White Beans & Cream Chili

1 Red Bell Pepper, chopped
1 medium Zucchini, chopped
1 medium Yellow Squash, chopped
1 Tb Olive Oil
28 oz. White Beans (any variety)
14.5 oz. can Diced Tomatoes
1 Vegan Bouillon Cube
2 cups Water
8 oz. Diced Green Chilies
1 tsp Salt
1 tsp Garlic Granules
½ tsp Cumin
6 oz. Vegan Sour Cream

Sauté the chopped vegetables in the oil over medium-high heat until almost soft. Add the beans, tomatoes, bouillon cube, water, green chilies and spices. Cook about 10 minutes over medium heat. Add more water if you would like it to be more of a soup consistency. Add the sour cream and blend into ingredients. Cook an additional 5 minutes, or until the chili is the desired temperature.

Thursday, May 26, 2011

Portland Folks - Blind Cafe is Back!

This week, The Blind Cafe comes back to Portland, and I highly recommend the experience! Read about my first experience from December to see what to expect. I think I especially love this idea since it introduces people to a new perspective. It challenges you to find comfort in an unfamiliar place using different senses than usual- all while enjoying vegan and gluten free food.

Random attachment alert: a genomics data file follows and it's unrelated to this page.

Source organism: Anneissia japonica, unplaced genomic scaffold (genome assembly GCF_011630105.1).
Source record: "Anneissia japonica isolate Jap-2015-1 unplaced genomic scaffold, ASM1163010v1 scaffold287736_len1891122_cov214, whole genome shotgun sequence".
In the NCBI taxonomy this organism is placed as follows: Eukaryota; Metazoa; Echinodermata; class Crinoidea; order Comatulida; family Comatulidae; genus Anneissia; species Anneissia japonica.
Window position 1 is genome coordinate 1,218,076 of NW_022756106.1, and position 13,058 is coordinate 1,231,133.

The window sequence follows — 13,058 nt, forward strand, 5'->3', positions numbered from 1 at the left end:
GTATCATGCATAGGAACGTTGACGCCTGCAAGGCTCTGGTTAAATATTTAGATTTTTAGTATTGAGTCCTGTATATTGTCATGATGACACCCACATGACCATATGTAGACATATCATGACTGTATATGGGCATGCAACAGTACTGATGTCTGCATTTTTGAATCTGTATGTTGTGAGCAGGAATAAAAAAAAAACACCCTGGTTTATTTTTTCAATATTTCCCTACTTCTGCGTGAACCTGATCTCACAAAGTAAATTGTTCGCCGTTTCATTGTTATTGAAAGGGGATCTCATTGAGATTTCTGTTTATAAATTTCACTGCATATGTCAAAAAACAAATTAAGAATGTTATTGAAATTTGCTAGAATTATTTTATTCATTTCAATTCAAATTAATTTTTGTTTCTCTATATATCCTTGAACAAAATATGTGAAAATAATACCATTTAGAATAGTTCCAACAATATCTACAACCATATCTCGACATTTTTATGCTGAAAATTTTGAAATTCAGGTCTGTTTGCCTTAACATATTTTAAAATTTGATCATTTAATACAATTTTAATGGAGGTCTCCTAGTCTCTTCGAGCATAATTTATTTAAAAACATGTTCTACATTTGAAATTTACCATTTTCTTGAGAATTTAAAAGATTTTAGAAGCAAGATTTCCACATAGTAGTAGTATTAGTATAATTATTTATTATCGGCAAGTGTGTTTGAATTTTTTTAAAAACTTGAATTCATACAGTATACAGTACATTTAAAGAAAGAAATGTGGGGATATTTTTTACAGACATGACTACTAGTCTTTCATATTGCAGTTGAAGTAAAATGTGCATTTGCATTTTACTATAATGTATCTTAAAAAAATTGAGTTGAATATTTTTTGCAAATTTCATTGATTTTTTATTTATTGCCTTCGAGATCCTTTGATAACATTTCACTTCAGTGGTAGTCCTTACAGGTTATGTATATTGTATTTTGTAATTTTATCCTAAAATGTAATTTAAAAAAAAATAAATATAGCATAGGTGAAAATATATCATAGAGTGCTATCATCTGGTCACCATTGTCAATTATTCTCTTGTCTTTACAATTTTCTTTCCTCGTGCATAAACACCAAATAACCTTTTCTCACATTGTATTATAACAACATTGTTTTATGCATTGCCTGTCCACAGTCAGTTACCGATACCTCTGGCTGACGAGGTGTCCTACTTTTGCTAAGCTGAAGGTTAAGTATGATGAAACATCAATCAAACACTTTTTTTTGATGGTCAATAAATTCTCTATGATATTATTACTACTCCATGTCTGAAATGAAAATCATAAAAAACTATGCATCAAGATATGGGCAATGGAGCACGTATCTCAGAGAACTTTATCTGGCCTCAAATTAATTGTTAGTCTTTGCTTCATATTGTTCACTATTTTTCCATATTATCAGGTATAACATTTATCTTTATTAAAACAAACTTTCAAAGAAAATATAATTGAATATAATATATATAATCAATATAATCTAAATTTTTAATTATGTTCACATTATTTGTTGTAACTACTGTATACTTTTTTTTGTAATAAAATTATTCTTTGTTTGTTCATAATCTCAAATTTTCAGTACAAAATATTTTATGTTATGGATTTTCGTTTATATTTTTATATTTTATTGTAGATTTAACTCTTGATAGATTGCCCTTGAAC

I really appreciate the fact that the entire menu is vegan (since otherwise I would not be able to participate) and that some proceeds benefit the Portland blind community. To find out more and to purchase tickets, check out their website.

Monday, May 9, 2011

Portland's 2011 Vegan Iron Chef

Last year’s Vegan Iron Chef in Portland was quite the event! Three amazing vegan chefs competed for the 1st annual competition, which was sold out and enjoyed by many. Prizes were given away to audience members, excitement was in the air in anticipation as to what the contestants would prepare, and the vegan community was celebrated. The organizers of Vegan Iron Chef out did themselves by putting together such an exceptional event. And that was just the first year!